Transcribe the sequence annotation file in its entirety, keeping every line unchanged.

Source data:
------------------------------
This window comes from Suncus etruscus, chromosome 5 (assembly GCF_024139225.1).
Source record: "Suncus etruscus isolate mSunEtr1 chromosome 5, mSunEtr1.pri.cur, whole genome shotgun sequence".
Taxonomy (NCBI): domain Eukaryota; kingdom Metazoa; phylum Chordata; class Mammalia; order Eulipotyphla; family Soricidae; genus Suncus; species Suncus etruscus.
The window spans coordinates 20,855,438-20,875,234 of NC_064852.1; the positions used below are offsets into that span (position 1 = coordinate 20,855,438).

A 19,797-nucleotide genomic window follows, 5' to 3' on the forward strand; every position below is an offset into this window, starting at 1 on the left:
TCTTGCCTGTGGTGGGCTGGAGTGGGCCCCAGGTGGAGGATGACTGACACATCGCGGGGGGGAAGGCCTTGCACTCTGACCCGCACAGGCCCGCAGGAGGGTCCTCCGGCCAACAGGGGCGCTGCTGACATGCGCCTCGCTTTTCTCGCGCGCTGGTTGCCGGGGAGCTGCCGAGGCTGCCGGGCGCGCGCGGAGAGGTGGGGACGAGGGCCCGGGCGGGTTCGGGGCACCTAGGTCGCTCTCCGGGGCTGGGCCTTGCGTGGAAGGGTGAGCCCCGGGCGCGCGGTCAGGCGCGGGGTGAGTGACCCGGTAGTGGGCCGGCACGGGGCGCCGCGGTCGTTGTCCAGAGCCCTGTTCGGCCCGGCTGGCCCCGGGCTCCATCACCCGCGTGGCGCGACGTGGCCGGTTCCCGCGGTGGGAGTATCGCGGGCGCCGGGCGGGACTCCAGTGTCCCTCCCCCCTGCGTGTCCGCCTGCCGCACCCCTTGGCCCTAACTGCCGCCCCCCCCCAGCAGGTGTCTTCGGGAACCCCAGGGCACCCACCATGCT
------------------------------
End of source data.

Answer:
This window comes from Suncus etruscus, chromosome 5 (assembly GCF_024139225.1).
Source record: "Suncus etruscus isolate mSunEtr1 chromosome 5, mSunEtr1.pri.cur, whole genome shotgun sequence".
Taxonomy (NCBI): domain Eukaryota; kingdom Metazoa; phylum Chordata; class Mammalia; order Eulipotyphla; family Soricidae; genus Suncus; species Suncus etruscus.
The window spans coordinates 20,855,438-20,875,234 of NC_064852.1; the positions used below are offsets into that span (position 1 = coordinate 20,855,438).

A 19,797-nucleotide genomic window follows, 5' to 3' on the forward strand; every position below is an offset into this window, starting at 1 on the left:
TCTTGCCTGTGGTGGGCTGGAGTGGGCCCCAGGTGGAGGATGACTGACACATCGCGGGGGGGAAGGCCTTGCACTCTGACCCGCACAGGCCCGCAGGAGGGTCCTCCGGCCAACAGGGGCGCTGCTGACATGCGCCTCGCTTTTCTCGCGCGCTGGTTGCCGGGGAGCTGCCGAGGCTGCCGGGCGCGCGCGGAGAGGTGGGGACGAGGGCCCGGGCGGGTTCGGGGCACCTAGGTCGCTCTCCGGGGCTGGGCCTTGCGTGGAAGGGTGAGCCCCGGGCGCGCGGTCAGGCGCGGGGTGAGTGACCCGGTAGTGGGCCGGCACGGGGCGCCGCGGTCGTTGTCCAGAGCCCTGTTCGGCCCGGCTGGCCCCGGGCTCCATCACCCGCGTGGCGCGACGTGGCCGGTTCCCGCGGTGGGAGTATCGCGGGCGCCGGGCGGGACTCCAGTGTCCCTCCCCCCTGCGTGTCCGCCTGCCGCACCCCTTGGCCCTAACTGCCGCCCCCCCCCAGCAGGTGTCTTCGGGAACCCCAGGGCACCCACCATGCT